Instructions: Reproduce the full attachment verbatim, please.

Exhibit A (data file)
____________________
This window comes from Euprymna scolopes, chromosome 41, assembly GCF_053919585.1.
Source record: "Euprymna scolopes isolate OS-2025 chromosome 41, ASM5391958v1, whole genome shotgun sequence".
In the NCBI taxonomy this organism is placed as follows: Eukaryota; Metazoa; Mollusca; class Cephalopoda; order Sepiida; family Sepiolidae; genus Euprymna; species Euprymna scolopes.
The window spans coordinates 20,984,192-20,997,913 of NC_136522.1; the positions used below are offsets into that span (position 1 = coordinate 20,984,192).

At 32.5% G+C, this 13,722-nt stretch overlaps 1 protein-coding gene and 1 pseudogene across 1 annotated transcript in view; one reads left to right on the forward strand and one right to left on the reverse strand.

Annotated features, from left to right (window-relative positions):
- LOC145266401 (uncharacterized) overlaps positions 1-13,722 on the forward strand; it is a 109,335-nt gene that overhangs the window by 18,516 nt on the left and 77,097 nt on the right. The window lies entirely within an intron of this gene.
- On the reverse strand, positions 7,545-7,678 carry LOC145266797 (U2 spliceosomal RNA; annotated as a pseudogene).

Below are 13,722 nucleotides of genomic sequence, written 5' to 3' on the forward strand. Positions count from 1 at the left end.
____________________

This window comes from Euprymna scolopes, chromosome 41, assembly GCF_053919585.1.
Source record: "Euprymna scolopes isolate OS-2025 chromosome 41, ASM5391958v1, whole genome shotgun sequence".
In the NCBI taxonomy this organism is placed as follows: Eukaryota; Metazoa; Mollusca; class Cephalopoda; order Sepiida; family Sepiolidae; genus Euprymna; species Euprymna scolopes.
The window spans coordinates 20,984,192-20,997,913 of NC_136522.1; the positions used below are offsets into that span (position 1 = coordinate 20,984,192).

At 32.5% G+C, this 13,722-nt stretch overlaps 1 protein-coding gene and 1 pseudogene across 1 annotated transcript in view; one reads left to right on the forward strand and one right to left on the reverse strand.

Annotated features, from left to right (window-relative positions):
- LOC145266401 (uncharacterized) overlaps positions 1-13,722 on the forward strand; it is a 109,335-nt gene that overhangs the window by 18,516 nt on the left and 77,097 nt on the right. The window lies entirely within an intron of this gene.
- On the reverse strand, positions 7,545-7,678 carry LOC145266797 (U2 spliceosomal RNA; annotated as a pseudogene).

Below are 13,722 nucleotides of genomic sequence, written 5' to 3' on the forward strand. Positions count from 1 at the left end.